Alphabet's DeepMind forms ethics unit for artificial intelligence


DeepMind, acquired by Google in 2014, gained notoriety for becoming the first machine to beat a grandmaster in the Asian board game Go last year.

DeepMind, the Google sibling focusing on artificial intelligence, has announced the launch of an "ethics and society" unit to study the impact of new technologies on society. 

The announcement by the London-based group acquired by Google parent Alphabet is the latest effort in the tech sector to ease concerns that robotics and artificial intelligence will veer out of human control.

"As scientists developing AI technologies, we have a responsibility to conduct and support open research and investigation into the wider implications of our work," said a blog post announcing the launch Tuesday by DeepMind's Verity Harding and Sean Legassick.

"At DeepMind, we start from the premise that all AI applications should remain under meaningful human control, and be used for socially beneficial purposes. Understanding what this means in practice requires rigorous scientific inquiry into the most sensitive challenges we face."

The post said the focus would be on ensuring "truly beneficial and responsible" uses for artificial intelligence.

"If AI technologies are to serve society, they must be shaped by society's priorities and concerns," they wrote.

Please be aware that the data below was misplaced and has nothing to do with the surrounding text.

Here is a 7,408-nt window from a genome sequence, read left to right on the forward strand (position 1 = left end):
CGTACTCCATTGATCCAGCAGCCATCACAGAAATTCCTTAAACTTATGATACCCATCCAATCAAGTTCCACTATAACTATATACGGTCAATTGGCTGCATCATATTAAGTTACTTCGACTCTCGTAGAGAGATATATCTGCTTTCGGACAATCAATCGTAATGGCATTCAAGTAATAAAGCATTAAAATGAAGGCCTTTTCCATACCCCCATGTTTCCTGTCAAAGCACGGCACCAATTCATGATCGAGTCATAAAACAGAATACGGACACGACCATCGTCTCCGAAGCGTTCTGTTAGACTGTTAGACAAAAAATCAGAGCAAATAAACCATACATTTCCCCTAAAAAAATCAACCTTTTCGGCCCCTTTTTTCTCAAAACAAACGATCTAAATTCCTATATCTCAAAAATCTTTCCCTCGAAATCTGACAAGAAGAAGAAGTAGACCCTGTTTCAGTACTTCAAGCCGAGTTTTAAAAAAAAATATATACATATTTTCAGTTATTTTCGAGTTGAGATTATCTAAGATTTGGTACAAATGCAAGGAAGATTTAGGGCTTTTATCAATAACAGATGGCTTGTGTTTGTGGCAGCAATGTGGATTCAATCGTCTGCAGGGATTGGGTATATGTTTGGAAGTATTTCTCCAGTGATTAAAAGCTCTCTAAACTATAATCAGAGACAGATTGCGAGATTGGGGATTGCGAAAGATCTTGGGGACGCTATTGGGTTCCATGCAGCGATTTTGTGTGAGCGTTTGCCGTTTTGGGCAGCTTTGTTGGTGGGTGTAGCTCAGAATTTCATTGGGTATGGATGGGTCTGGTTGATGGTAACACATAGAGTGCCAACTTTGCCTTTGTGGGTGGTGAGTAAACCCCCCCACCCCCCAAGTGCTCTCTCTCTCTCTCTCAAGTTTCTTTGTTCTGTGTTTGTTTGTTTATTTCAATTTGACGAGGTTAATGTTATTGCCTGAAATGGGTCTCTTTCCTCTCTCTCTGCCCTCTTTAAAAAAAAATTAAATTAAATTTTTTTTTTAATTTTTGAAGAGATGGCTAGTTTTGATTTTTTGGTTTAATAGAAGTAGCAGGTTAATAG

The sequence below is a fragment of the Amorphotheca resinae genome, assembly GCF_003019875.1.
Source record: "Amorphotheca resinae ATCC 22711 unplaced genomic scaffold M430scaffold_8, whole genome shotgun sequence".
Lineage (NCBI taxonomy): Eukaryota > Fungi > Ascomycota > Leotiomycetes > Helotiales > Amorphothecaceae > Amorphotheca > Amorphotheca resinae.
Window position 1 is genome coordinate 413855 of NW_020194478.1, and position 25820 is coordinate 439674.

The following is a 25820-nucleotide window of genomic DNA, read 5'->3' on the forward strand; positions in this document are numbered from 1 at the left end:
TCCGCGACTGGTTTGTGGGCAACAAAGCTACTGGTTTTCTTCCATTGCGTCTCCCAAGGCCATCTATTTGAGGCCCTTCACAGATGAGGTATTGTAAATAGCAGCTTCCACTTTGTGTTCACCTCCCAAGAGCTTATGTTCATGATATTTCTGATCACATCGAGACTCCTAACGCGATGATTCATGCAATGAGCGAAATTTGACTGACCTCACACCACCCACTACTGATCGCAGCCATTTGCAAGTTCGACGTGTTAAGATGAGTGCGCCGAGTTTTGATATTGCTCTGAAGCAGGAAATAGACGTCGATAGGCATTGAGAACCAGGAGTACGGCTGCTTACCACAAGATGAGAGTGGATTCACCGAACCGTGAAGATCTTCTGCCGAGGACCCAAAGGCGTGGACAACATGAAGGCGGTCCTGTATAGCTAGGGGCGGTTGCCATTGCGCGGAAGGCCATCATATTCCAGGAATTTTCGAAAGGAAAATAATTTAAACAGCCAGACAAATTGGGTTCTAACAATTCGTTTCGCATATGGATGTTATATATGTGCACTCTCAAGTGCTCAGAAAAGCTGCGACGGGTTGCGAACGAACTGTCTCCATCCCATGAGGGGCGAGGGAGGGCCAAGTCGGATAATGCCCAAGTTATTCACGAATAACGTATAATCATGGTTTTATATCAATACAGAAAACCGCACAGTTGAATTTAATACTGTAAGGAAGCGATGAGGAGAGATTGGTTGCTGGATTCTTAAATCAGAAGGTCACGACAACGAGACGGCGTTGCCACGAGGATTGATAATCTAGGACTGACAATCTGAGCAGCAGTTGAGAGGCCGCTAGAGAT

Google and DeepMind are members of an industry-founded Partnership of AI to Benefit People and Society which includes Facebook, Amazon, Microsoft and other tech firms.

DeepMind, acquired by Google in 2014, gained notoriety for becoming the first machine to beat a grandmaster in the Asian board game Go last year. — AFP Relaxnews

Article type: metered
User Type: anonymous web
User Status:
Campaign ID: 1
Cxense type: free
User access status: 3
   

Did you find this article insightful?

Yes
No

Next In Tech News

Did you know Nintendo’s Switch game console is now made in Malaysia?
China demands India rescind app ban
China says no ‘money worship’ in online shopping, live shows
The future of ‘Pokemon Go’: Makers confirm life after level 40
Work from home revolution is a surprise boon for India’s women
Lonely and online: how predators sexually exploit children through social media
South Korean watchdog fines Facebook US$6.1mil for sharing user info without consent
Amazon will conduct counterfeit inspections with US agency
Drones to the rescue: Berlin lab seeks quicker virus tests
Half the labour force in major US cities is working from home

Stories You'll Enjoy